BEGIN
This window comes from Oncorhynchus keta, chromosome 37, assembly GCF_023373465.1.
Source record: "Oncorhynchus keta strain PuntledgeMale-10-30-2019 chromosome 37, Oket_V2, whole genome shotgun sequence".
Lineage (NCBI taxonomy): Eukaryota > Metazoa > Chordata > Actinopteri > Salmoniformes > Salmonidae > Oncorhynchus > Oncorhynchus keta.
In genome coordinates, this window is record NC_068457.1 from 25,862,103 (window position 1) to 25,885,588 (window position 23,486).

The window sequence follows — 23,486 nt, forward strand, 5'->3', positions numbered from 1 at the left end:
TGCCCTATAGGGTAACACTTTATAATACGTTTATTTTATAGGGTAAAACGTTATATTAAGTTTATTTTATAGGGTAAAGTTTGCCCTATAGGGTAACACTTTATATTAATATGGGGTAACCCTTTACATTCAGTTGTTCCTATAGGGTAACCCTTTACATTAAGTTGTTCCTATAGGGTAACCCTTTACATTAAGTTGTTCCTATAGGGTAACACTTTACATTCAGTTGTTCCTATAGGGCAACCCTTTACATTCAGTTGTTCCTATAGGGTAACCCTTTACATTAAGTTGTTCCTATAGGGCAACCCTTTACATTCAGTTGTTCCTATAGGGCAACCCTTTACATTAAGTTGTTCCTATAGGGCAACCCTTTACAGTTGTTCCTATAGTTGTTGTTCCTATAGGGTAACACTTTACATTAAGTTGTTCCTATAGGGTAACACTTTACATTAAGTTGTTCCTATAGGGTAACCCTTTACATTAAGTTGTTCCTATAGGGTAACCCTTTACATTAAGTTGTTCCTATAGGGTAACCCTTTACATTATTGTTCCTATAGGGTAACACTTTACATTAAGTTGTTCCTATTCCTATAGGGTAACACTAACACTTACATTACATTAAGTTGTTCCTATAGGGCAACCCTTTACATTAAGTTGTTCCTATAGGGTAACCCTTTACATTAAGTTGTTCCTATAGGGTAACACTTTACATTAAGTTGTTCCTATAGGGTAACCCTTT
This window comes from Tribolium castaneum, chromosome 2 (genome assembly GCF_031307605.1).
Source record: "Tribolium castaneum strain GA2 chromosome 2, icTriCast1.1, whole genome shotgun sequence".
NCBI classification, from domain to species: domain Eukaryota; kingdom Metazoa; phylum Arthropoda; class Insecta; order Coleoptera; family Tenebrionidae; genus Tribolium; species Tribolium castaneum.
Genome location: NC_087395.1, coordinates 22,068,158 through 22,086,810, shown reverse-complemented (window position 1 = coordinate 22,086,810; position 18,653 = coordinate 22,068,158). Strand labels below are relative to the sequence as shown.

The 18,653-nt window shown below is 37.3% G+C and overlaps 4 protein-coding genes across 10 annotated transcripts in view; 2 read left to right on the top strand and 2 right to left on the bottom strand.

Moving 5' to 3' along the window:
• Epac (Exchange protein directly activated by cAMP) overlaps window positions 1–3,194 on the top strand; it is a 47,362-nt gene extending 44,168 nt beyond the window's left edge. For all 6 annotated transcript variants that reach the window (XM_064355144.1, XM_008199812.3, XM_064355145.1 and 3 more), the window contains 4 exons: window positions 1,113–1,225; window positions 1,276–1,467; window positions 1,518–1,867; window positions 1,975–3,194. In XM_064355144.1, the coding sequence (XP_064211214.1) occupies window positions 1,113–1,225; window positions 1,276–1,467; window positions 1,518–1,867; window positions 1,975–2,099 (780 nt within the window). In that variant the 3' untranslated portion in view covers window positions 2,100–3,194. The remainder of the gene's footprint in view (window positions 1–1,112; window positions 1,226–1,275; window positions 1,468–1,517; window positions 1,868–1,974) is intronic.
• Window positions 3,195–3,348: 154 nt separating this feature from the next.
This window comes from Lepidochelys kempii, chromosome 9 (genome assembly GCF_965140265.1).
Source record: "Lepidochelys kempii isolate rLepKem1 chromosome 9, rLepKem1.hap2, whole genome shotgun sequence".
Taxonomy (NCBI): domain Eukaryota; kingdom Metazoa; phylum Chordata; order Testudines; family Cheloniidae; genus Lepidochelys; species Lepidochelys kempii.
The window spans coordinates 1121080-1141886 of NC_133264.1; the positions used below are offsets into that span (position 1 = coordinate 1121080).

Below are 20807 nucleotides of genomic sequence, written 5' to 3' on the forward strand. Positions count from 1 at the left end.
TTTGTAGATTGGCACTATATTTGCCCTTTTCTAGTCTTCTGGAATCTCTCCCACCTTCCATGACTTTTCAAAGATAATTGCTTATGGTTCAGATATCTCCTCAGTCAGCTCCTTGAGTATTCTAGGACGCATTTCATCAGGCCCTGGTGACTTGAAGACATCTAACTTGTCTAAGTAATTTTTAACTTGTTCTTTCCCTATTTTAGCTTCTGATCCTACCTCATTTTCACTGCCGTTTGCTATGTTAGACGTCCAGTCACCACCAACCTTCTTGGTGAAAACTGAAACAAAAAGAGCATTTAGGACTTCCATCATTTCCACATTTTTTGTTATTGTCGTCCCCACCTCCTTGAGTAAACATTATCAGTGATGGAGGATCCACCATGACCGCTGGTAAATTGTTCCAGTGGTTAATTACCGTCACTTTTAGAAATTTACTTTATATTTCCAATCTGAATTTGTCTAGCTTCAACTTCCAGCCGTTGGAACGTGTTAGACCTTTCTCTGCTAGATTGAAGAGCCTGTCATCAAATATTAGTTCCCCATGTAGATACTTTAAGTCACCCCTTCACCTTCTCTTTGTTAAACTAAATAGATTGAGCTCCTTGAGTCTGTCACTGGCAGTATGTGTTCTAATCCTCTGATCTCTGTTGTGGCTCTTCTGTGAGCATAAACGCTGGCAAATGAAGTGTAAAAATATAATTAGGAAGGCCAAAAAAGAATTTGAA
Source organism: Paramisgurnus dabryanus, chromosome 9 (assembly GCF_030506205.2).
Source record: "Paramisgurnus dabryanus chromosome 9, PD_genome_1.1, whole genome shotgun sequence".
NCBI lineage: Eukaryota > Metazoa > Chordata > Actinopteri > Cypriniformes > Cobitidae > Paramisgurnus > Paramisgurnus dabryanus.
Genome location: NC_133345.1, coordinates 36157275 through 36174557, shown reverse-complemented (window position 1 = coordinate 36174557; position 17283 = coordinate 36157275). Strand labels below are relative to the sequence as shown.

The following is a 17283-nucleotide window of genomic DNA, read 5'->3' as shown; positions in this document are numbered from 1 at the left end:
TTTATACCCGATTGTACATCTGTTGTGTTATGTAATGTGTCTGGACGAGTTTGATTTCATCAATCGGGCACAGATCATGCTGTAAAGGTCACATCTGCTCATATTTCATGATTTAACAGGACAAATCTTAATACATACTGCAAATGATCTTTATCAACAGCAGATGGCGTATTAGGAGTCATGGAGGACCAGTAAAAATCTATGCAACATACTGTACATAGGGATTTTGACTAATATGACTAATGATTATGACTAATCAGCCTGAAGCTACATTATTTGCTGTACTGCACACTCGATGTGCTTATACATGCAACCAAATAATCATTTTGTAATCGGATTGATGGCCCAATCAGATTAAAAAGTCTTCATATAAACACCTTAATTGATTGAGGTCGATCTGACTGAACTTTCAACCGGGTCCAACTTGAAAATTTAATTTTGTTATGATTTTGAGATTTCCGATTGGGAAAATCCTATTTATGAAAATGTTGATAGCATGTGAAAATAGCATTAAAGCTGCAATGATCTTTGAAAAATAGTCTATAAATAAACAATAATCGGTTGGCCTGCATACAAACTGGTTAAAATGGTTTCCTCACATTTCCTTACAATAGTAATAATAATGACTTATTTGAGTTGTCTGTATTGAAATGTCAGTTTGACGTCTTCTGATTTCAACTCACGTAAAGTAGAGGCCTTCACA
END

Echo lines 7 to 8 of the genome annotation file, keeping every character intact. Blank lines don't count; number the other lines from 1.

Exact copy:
This window comes from Tribolium castaneum, chromosome 2 (genome assembly GCF_031307605.1).
Source record: "Tribolium castaneum strain GA2 chromosome 2, icTriCast1.1, whole genome shotgun sequence".